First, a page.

Brighton Road and Rouge Bouillon Schools
A group of Eisteddfod competitors in 1915
The school is now on a site previously occupied by another elementary school, Brighton Road, and the building which housed the secondary school was the island's Police Headquarters, until they moved out to new premises on Route du Fort in 2017.
Rouge Bouillon opened as an elementary school on 7 July 1908, on a site adjacent to Brighton Road School, which was run by the Parish of St Helier and was one of 14 parish schools taken over by the States in 1913.
Rouge Bouillon School was used as a hospital during the First World War. In the 1950s it was rebuilt as the island's first and only girls' grammar school, before merging with Hautlieu School in 1966.
Brighton Road, one of the island's smallest and oldest schools, was earmarked for closure in the 1965 Education Plan, and the Victorian building was subsequently redmodelled and extended to create a new primary school. For a number of years from 1938 the buildings had been shared with the co-educational Intermediate School.
In 1980 the girls school relocated to where Grainville now is and a new Rouge Bouillon Primary School was opened, combining Vauxhall Street, Halkett Place and Val Plaisant schools.
The first head teacher was Nick Herbert, who held the post for eight years when he was succeeded by Wendy Hurford. On the morning of Monday 15 April 1991 – the day before the beginning of the new term – a fire ripped through the school. It started in the roof space where workmen had been conducting repairs before the children returned to their classrooms.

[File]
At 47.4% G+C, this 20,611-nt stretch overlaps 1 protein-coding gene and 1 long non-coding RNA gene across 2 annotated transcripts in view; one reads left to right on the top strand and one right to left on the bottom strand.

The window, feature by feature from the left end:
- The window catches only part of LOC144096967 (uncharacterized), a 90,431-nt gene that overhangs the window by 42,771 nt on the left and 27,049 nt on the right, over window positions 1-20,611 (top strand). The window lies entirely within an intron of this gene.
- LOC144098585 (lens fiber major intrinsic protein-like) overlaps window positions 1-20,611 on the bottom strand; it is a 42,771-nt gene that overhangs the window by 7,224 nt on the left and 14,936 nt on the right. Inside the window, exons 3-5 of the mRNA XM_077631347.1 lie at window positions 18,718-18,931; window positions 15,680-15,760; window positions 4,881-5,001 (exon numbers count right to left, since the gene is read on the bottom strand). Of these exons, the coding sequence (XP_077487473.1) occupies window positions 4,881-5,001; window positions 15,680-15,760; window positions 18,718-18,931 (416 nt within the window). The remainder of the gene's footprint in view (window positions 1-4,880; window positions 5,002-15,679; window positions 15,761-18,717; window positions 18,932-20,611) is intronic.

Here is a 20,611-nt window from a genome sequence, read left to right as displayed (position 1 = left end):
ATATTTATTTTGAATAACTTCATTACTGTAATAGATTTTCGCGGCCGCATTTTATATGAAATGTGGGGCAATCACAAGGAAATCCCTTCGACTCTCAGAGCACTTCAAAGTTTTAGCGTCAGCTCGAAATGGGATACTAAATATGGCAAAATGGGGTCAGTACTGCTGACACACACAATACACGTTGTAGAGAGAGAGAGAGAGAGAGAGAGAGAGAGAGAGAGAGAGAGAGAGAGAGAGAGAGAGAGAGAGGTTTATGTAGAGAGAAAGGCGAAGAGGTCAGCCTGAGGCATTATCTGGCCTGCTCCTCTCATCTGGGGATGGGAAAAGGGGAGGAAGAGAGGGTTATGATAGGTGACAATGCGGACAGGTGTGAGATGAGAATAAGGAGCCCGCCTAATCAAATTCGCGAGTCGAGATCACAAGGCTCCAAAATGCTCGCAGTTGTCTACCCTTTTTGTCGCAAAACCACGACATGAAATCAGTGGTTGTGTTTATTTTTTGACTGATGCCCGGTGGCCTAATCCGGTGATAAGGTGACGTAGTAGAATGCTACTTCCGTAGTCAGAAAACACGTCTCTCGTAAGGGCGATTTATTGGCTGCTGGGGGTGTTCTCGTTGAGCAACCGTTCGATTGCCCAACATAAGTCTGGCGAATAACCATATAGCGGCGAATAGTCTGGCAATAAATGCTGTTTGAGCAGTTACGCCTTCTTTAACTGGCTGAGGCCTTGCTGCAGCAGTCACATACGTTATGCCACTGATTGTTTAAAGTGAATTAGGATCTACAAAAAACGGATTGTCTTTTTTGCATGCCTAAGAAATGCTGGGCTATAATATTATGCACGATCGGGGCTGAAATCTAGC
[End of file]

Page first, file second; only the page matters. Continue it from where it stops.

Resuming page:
It also did considerable damage to the Teachers’ Centre, which was on the same site. No one was hurt in the fire. Rouge Bouillon was the largest of the Island’s primary schools – as it is today – and some 400 pupils were unable to return to school.
Thirteen members of staff, some with their children, had been in the building when the fire was discovered and they, along with staff from the Teachers Centre, were evacuated. Despite the extent of the damage (only the Nursery Unit remained largely undamaged) the school reopened to the majority of its students just one week later.
The school takes boys and girls from four to eleven years of age. This includes a thirty place Nursery, offering full and part-time places, Reception classes and Years 1 through to 6. Pupils start school in Reception in the Autumn Term of the year they become five. The school has just completed the move from being 3-form entry to 2-form entry. There are now two classes in every year group.
The school has been home to units for deaf children, for slow learners and for children from other countries. In the 1980s it provided education for children who came from Maderia with their parents who were employed in hotels and on farms.